Euclidean, Spherical, Eliptic, and Hyperbolic geometry


Though in schools most students learn Euclidean Geometry, there are actually many different types. These different types were developed by other mathematicians who developed theories and research that may have contradicted the work of other

mathematicians. This resulted in the formation of four different types of geometry. The four types are Euclidean, Spherical, Eliptic(aslo known as Riemann's geometry), and hyperbolic.(Also known as lobachevsky's geometry)

Euclidean Geometry which is sometimes called "flat" or "parabolic" geometry is named after the greek mathematician Euclid of Alexandria. Euclid lived in alexandria, Egypt and is credited for writing Elements which is considered to be the most successful textbook in the history of mathematics. Also, he is known for his use of logical reasoning to prove mathematical theorems which is still the backbone to mathematics. One of his most credited accomplishments was his reasearch of Euclidean Geometry which is based almost entirely on his studies.

Euclidean Geometry is based on rules called postulates. It is different from other geometries because of the parralel postulate which states that through a point not on a given straight line, one and only one line can be drawn that never meets the given line. This is what seperates Euclidean geometry from other types such as Reimann geometry where no parralel lines exist. In Euclidean geometry each point is mapped on a rectangular coordinate system in Euclidean space with a unique set of real numbers. It is used to describe points in space or on a plane to express geometric relations.

Spherical geometry contradicts Euclidean geometry in two ways. Spherical geometry states that there are no parralels to a given line through an external point and the sum of angles and triangles is greater than 180 degrees. An understanding of this geometry can be made by considering geometry on the surface of a sphere where the shortest distance between two points is an arc of a great circle reather than a straight line. This is what seperates spherical geometry from Euclidean geometry. Because spherical geometry is based on great circles, all circles meet in two points on a spherical plane meaning that no two circles can be parralel.

Also, In spherical geometry triangles and other angles exist where great circles meet. The triangles are formed where three great circles meet, using a portion of the equator and two meridians of longitude who's endpoints connect to one of the poles. Because the two angles at the equator would each measure 90 degrees the sum of all three would exceed 180 degrees.

Reimann geometry, which is based on the studies of german mathematician Bernhard Reimann is extremely similar to spherical geometry. Bernhard Reimann is considered to be the most influential mathematician of the mid nineteenth century. His study of geometry, called Riemann geometry or Eliptic Geometry is much like spherical geometry in the statement that there are no parralels to a given line through an external point. Reimann geometry is also known as elliptic geometry because like an elipse, a line in a plane in Reimann geometry has no point at infinity where parralels could intersect.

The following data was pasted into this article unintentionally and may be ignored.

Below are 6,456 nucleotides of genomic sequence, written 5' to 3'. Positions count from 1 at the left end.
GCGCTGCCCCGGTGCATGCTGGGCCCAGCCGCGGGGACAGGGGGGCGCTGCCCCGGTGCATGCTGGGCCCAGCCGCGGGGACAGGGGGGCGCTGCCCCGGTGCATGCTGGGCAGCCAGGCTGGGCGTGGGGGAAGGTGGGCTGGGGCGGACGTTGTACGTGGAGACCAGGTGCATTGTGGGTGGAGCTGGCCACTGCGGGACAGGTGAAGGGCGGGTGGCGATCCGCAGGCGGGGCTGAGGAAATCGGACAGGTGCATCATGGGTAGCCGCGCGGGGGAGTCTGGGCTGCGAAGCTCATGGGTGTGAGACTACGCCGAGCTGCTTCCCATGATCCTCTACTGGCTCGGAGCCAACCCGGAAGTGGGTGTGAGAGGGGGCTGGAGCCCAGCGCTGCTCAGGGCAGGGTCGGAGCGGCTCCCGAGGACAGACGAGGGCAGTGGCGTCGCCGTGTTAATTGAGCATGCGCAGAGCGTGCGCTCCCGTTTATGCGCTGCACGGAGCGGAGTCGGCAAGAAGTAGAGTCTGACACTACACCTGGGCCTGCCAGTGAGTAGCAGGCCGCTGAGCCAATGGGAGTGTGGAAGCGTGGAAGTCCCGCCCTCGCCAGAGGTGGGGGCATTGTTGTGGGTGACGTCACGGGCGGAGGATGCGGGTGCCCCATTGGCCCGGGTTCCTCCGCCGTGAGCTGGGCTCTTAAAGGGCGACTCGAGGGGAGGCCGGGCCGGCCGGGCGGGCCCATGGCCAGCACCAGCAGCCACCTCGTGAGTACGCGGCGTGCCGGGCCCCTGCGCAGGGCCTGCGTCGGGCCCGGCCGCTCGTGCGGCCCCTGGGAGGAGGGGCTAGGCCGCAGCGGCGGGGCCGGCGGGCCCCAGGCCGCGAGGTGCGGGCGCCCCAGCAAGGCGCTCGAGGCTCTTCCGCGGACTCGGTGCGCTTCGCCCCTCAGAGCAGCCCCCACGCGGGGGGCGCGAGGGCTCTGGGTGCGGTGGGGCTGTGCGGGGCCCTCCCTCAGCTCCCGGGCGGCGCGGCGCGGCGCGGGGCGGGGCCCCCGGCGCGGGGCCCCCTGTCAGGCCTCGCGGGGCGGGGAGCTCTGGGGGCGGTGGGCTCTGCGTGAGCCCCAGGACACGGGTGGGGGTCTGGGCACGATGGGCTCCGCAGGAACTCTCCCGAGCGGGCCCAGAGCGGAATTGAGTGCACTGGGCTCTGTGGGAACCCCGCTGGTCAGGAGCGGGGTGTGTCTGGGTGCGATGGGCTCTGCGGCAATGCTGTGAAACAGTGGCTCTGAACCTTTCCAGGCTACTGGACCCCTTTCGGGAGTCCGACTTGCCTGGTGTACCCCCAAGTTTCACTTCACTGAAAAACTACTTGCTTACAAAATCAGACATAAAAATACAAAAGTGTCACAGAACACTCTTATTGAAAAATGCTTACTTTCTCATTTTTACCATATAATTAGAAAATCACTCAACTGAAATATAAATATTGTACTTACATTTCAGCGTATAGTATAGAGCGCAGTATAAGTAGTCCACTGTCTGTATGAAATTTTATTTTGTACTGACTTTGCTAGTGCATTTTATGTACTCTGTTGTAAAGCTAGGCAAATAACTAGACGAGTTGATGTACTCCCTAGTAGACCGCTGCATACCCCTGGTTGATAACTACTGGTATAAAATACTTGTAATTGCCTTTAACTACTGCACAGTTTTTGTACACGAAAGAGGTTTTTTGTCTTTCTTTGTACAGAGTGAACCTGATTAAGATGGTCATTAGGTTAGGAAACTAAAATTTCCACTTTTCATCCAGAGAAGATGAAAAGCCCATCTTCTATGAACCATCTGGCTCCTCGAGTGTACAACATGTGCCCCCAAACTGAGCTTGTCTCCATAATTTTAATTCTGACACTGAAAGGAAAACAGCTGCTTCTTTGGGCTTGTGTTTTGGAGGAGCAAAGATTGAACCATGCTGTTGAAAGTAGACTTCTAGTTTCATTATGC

Very opposite the studies of Reimann, is Lobachevsky's geometry. Lobachevsky was a russian mathematician who is not only responsible for Hyperbolic geometry but also is credited fordeveloping a method for the approximation of roots of algebraic equations. Lobachevsky's Geometry is also known as hyperbolic geometry. It is called hyperbolic geometry because just like a hyperbola has to asymptotes, a line on a hyperbolic plane has two points at infinity. Hyperbolic geometry explores the theorum that the sum of the angles of a triangle is less than 180 degrees which contradicts Reimann, spherical, and euclidean geometry. Euclidean states that the sum of the angles of a traingle always add up to 180 and Reimann and spherical geometries both state that the sum of the angles of a triangle exceeds 180 degrees.

The best way to understand the hyperbolic plane is by using the image of a saddle-like or saddle-shaped surface. hyperbolic geometry states that two rays extending in either direction from a point, and not meeting a line are considered to be distinct parralels to that line. Another result of Lobachevsky's geometry is the statement that there is a finite upper limit on the area of a triangle, corresponding to a traingle whose sides are parralel and all of whose angles are zero.

All four of these types of geometry were developed by brilliant mathematicians and have sufficent proof that none is more correct than the other. All of been very influencial to the world of modern math and math of their own times. They are all huge contributions to the world around and are all widley used throughout the world.

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